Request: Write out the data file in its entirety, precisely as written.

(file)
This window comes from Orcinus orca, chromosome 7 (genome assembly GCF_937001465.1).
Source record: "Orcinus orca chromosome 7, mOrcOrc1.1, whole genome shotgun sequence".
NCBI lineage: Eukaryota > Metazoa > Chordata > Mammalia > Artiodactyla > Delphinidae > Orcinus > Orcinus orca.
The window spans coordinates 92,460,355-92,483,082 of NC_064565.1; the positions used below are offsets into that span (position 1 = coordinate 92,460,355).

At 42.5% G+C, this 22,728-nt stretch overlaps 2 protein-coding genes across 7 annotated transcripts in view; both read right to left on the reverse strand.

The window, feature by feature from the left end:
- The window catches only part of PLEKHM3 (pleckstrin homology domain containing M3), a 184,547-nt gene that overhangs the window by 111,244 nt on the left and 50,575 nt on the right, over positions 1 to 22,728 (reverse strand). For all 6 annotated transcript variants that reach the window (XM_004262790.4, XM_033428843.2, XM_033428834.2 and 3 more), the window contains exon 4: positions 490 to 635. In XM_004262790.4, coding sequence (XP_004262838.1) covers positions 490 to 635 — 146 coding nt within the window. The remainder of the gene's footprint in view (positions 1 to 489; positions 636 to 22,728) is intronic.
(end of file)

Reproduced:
This window comes from Orcinus orca, chromosome 7 (genome assembly GCF_937001465.1).
Source record: "Orcinus orca chromosome 7, mOrcOrc1.1, whole genome shotgun sequence".
NCBI lineage: Eukaryota > Metazoa > Chordata > Mammalia > Artiodactyla > Delphinidae > Orcinus > Orcinus orca.
The window spans coordinates 92,460,355-92,483,082 of NC_064565.1; the positions used below are offsets into that span (position 1 = coordinate 92,460,355).

At 42.5% G+C, this 22,728-nt stretch overlaps 2 protein-coding genes across 7 annotated transcripts in view; both read right to left on the reverse strand.

The window, feature by feature from the left end:
- The window catches only part of PLEKHM3 (pleckstrin homology domain containing M3), a 184,547-nt gene that overhangs the window by 111,244 nt on the left and 50,575 nt on the right, over positions 1 to 22,728 (reverse strand). For all 6 annotated transcript variants that reach the window (XM_004262790.4, XM_033428843.2, XM_033428834.2 and 3 more), the window contains exon 4: positions 490 to 635. In XM_004262790.4, coding sequence (XP_004262838.1) covers positions 490 to 635 — 146 coding nt within the window. The remainder of the gene's footprint in view (positions 1 to 489; positions 636 to 22,728) is intronic.